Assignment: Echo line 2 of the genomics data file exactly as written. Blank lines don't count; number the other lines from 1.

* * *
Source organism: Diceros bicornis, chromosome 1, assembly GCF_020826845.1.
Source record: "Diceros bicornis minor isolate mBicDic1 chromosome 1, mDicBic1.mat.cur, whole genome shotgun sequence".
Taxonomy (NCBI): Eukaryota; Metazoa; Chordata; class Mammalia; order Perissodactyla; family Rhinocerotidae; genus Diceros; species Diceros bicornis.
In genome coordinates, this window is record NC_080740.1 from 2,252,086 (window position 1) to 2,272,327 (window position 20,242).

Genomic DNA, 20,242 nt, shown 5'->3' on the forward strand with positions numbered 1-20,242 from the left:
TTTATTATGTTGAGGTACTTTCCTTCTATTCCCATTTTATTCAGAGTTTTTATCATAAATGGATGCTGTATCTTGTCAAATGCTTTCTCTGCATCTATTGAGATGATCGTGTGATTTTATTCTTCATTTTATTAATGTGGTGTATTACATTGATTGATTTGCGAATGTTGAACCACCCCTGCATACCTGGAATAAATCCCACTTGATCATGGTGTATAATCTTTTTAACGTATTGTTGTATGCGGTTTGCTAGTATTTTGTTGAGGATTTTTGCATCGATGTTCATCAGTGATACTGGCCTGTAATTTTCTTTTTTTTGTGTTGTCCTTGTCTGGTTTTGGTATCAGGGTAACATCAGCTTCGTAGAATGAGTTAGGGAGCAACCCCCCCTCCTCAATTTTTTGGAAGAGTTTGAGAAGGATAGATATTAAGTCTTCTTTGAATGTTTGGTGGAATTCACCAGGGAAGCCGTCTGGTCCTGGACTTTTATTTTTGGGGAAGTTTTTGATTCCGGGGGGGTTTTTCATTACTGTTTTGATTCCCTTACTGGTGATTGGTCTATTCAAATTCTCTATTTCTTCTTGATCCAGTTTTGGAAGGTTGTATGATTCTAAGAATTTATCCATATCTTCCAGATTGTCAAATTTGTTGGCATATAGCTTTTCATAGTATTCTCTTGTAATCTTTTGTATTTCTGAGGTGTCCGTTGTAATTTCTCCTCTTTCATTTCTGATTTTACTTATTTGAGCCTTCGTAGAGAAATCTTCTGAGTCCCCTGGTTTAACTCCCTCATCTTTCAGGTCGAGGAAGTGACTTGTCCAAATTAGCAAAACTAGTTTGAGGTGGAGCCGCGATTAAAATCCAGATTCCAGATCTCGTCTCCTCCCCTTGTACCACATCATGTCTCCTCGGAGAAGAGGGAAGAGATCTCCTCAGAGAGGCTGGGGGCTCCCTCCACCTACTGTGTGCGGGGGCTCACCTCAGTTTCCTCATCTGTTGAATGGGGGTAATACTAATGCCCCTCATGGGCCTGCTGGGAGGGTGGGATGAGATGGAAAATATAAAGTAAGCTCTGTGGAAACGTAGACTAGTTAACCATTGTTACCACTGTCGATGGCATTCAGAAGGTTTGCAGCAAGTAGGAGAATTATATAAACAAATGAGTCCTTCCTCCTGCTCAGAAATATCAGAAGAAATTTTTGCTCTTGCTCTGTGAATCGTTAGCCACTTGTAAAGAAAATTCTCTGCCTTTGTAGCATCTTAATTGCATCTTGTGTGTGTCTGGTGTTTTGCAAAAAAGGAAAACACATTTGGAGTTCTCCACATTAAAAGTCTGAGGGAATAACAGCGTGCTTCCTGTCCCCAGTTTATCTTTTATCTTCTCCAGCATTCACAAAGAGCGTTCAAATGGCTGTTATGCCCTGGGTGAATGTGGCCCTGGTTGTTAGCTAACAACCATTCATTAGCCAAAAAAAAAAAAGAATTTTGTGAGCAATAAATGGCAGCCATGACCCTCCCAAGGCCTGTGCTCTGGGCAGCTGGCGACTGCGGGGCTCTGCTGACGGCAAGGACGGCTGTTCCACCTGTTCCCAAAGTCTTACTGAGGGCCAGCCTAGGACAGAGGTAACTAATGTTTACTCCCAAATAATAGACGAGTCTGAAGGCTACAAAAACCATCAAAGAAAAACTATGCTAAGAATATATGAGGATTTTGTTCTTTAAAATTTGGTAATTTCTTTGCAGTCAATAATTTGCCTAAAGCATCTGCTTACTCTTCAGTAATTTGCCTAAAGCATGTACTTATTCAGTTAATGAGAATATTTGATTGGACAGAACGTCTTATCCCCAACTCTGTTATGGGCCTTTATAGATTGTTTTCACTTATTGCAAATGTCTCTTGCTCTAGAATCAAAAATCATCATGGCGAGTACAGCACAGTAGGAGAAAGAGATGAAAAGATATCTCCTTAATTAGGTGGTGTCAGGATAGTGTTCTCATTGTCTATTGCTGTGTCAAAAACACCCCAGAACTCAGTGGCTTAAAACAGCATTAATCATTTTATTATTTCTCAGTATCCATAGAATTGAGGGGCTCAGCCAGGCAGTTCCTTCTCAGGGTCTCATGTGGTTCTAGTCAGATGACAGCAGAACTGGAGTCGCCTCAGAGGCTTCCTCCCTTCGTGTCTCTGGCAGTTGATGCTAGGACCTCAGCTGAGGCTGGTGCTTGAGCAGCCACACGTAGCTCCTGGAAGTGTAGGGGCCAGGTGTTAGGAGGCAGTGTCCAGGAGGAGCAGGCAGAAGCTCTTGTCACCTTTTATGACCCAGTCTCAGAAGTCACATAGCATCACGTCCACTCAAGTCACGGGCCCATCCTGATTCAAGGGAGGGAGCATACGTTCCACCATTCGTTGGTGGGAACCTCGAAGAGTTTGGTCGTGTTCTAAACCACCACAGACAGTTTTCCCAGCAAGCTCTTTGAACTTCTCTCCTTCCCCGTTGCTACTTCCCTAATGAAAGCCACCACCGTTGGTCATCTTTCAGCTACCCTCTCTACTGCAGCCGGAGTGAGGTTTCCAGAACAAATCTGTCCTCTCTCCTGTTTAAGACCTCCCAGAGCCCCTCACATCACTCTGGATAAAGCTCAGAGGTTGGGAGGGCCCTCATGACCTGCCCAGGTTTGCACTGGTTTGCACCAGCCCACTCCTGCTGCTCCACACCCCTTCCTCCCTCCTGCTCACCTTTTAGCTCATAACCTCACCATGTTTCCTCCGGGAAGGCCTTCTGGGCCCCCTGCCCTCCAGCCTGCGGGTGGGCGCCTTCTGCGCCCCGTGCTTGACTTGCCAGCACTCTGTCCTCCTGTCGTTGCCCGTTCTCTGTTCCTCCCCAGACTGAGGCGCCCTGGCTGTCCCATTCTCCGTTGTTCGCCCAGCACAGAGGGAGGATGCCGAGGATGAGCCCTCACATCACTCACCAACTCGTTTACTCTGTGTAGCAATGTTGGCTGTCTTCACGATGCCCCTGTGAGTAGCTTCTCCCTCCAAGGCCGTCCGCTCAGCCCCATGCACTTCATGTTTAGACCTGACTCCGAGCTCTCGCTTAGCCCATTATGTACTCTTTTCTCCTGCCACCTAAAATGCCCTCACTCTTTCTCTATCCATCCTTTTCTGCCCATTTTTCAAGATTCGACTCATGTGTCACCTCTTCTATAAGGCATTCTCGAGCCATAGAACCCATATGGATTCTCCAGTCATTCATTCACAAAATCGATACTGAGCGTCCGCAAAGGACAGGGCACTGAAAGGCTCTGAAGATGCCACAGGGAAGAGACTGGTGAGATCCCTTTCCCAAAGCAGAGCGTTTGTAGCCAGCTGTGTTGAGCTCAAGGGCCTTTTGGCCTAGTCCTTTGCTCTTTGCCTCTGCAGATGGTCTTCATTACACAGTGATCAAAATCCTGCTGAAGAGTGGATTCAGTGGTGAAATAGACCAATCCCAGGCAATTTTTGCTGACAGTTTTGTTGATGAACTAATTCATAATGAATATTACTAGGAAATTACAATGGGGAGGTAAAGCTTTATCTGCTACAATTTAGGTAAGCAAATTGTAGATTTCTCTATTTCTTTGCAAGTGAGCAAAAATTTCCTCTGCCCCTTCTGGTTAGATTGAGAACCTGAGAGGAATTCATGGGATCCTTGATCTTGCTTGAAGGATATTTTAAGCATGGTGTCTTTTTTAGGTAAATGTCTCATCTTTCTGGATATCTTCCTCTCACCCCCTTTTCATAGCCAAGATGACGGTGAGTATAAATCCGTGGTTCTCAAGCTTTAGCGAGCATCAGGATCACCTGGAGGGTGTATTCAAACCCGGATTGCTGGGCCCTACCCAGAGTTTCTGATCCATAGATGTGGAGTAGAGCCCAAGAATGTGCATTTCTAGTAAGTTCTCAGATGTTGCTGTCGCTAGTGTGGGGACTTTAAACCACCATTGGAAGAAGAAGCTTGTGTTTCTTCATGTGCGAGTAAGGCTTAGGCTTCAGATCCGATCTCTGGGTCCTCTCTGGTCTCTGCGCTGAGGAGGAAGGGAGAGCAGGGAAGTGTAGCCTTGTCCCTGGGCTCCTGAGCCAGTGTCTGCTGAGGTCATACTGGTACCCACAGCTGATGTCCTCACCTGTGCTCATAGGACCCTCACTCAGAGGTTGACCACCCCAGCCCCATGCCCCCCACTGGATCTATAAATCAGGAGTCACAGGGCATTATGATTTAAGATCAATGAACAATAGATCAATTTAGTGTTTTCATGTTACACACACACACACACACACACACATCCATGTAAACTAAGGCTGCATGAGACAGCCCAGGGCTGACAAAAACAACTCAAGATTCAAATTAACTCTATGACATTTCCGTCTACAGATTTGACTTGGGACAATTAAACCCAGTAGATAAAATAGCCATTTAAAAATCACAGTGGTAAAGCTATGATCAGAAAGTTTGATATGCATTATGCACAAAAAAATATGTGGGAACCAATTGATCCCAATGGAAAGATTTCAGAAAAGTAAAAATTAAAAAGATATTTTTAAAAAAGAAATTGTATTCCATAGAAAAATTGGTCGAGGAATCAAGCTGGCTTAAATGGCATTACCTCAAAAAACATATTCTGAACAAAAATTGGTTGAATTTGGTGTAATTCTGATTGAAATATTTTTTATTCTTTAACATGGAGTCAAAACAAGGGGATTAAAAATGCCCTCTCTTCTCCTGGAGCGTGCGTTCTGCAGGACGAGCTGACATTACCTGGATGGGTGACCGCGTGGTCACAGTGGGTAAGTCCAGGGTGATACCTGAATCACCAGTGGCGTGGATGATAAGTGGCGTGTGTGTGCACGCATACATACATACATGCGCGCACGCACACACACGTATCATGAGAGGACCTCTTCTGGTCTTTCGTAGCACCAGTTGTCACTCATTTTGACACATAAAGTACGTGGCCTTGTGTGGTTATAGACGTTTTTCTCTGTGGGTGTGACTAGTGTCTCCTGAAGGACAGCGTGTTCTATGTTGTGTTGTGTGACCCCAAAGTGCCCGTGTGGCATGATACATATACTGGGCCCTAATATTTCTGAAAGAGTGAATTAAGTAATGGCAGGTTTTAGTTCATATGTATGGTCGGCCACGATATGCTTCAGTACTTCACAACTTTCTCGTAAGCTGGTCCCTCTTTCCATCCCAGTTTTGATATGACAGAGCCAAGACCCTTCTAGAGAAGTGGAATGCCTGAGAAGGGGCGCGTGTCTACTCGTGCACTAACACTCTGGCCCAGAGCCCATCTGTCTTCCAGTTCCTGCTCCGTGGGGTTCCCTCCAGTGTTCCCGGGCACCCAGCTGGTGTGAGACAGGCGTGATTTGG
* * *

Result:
Source record: "Diceros bicornis minor isolate mBicDic1 chromosome 1, mDicBic1.mat.cur, whole genome shotgun sequence".